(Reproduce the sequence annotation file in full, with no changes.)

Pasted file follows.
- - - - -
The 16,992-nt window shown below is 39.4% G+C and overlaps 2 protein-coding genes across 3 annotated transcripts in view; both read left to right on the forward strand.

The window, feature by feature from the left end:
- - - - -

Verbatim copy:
The 16,992-nt window shown below is 39.4% G+C and overlaps 2 protein-coding genes across 3 annotated transcripts in view; both read left to right on the forward strand.

The window, feature by feature from the left end: